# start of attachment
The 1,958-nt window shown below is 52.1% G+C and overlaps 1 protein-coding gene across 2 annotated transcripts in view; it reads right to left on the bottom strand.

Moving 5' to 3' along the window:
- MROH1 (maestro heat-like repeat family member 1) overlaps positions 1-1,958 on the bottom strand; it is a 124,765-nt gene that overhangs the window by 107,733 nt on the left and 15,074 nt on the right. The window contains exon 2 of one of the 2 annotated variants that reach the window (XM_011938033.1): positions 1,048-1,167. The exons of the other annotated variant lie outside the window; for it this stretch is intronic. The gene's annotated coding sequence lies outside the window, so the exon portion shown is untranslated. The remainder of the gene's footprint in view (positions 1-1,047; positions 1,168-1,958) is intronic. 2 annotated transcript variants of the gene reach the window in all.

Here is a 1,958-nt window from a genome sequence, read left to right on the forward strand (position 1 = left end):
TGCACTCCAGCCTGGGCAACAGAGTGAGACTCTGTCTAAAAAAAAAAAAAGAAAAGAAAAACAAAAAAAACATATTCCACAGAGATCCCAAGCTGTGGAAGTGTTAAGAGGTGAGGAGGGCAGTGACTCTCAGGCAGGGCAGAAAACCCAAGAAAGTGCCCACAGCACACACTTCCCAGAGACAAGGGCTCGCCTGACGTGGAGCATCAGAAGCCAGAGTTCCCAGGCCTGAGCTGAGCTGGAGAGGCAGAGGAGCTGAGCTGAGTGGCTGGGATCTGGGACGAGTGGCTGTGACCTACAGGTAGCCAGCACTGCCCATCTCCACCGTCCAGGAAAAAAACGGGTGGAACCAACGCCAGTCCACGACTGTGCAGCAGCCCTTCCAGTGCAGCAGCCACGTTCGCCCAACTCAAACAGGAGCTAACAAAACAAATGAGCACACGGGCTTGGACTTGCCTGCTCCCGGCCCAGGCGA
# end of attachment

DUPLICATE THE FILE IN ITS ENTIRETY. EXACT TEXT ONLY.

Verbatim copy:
The 1,958-nt window shown below is 52.1% G+C and overlaps 1 protein-coding gene across 2 annotated transcripts in view; it reads right to left on the bottom strand.

Moving 5' to 3' along the window:
- MROH1 (maestro heat-like repeat family member 1) overlaps positions 1-1,958 on the bottom strand; it is a 124,765-nt gene that overhangs the window by 107,733 nt on the left and 15,074 nt on the right. The window contains exon 2 of one of the 2 annotated variants that reach the window (XM_011938033.1): positions 1,048-1,167. The exons of the other annotated variant lie outside the window; for it this stretch is intronic. The gene's annotated coding sequence lies outside the window, so the exon portion shown is untranslated. The remainder of the gene's footprint in view (positions 1-1,047; positions 1,168-1,958) is intronic. 2 annotated transcript variants of the gene reach the window in all.

Here is a 1,958-nt window from a genome sequence, read left to right on the forward strand (position 1 = left end):
TGCACTCCAGCCTGGGCAACAGAGTGAGACTCTGTCTAAAAAAAAAAAAAGAAAAGAAAAACAAAAAAAACATATTCCACAGAGATCCCAAGCTGTGGAAGTGTTAAGAGGTGAGGAGGGCAGTGACTCTCAGGCAGGGCAGAAAACCCAAGAAAGTGCCCACAGCACACACTTCCCAGAGACAAGGGCTCGCCTGACGTGGAGCATCAGAAGCCAGAGTTCCCAGGCCTGAGCTGAGCTGGAGAGGCAGAGGAGCTGAGCTGAGTGGCTGGGATCTGGGACGAGTGGCTGTGACCTACAGGTAGCCAGCACTGCCCATCTCCACCGTCCAGGAAAAAAACGGGTGGAACCAACGCCAGTCCACGACTGTGCAGCAGCCCTTCCAGTGCAGCAGCCACGTTCGCCCAACTCAAACAGGAGCTAACAAAACAAATGAGCACACGGGCTTGGACTTGCCTGCTCCCGGCCCAGGCGA